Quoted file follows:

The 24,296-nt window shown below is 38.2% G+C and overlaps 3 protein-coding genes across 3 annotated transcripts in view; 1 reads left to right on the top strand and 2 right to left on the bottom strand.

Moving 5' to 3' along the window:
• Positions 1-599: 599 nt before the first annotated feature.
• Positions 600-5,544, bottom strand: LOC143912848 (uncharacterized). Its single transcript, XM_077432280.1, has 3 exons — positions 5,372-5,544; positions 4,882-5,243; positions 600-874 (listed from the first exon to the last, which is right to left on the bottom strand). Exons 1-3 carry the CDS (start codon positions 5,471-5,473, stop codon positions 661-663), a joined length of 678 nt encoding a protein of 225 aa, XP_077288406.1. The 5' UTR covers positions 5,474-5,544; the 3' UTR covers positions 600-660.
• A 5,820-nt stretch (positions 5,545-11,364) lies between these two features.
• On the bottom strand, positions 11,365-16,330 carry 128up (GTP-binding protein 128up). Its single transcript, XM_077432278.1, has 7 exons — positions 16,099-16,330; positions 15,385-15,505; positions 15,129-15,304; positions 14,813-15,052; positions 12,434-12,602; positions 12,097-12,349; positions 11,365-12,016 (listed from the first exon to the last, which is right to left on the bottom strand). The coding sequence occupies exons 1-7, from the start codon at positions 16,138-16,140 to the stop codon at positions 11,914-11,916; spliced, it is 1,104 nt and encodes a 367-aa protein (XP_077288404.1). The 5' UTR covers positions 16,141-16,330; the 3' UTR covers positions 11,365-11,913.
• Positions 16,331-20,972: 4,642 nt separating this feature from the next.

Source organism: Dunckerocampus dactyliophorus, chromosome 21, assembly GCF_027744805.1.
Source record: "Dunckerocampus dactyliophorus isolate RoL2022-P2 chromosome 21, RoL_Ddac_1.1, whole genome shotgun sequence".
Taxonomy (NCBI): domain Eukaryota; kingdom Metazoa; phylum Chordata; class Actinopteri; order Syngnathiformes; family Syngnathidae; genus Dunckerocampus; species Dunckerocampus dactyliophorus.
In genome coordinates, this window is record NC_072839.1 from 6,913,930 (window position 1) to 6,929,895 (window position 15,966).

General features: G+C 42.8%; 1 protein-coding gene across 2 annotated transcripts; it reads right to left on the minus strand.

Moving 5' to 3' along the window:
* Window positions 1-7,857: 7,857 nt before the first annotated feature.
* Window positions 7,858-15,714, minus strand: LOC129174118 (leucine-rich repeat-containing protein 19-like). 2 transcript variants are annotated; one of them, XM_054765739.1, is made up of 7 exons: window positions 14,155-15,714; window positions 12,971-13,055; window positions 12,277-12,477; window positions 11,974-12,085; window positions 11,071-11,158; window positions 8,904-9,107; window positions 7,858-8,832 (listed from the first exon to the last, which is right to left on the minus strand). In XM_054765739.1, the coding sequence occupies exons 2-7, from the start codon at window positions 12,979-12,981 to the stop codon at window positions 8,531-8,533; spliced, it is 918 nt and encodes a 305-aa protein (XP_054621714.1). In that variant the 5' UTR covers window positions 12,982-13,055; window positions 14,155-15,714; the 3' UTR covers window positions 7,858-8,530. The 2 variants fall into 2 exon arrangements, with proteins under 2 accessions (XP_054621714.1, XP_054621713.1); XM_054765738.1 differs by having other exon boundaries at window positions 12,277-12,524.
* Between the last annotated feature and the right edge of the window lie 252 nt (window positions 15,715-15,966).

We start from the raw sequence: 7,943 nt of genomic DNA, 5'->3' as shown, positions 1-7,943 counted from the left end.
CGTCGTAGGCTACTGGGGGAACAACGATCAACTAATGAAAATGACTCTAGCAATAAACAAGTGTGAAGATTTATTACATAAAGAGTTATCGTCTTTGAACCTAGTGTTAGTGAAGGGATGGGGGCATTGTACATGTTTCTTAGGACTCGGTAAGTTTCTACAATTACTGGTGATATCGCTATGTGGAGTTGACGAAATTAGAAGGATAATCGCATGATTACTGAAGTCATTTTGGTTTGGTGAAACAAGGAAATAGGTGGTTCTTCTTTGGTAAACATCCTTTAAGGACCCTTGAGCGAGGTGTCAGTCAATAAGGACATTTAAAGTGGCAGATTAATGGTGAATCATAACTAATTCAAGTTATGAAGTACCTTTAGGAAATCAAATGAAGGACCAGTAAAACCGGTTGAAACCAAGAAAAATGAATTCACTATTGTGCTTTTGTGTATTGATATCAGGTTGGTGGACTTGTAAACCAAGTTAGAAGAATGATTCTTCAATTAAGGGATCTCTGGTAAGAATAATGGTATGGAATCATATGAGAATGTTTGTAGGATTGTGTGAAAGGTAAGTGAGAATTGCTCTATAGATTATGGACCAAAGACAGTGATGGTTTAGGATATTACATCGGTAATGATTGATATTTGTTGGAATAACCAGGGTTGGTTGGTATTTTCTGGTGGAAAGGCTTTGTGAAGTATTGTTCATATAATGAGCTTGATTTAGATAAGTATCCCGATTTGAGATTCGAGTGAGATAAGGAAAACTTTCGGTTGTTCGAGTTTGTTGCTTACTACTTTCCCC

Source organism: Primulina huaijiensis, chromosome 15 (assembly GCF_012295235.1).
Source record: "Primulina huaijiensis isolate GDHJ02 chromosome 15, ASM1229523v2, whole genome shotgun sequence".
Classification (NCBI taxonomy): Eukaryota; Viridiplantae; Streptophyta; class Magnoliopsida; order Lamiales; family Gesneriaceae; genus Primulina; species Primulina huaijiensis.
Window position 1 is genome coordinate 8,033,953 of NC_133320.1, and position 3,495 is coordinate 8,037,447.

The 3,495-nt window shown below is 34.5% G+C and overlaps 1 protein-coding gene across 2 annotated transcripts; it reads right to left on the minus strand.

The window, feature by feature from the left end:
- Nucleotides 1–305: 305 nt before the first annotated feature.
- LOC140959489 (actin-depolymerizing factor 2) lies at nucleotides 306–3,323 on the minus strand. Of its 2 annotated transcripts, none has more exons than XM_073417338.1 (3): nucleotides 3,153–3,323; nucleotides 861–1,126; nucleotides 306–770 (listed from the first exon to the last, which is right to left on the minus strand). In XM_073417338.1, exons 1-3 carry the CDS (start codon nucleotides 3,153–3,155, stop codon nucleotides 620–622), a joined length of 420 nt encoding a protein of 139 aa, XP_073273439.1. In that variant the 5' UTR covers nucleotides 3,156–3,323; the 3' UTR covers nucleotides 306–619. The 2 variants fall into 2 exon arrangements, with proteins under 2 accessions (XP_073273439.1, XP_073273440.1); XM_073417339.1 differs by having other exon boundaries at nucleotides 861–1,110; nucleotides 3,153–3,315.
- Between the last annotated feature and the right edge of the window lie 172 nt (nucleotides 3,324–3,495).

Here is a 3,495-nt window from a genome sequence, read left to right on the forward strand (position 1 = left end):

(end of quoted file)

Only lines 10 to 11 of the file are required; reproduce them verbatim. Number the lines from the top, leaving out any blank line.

Taxonomy (NCBI): domain Eukaryota; kingdom Metazoa; phylum Chordata; class Actinopteri; order Syngnathiformes; family Syngnathidae; genus Dunckerocampus; species Dunckerocampus dactyliophorus.
In genome coordinates, this window is record NC_072839.1 from 6,913,930 (window position 1) to 6,929,895 (window position 15,966).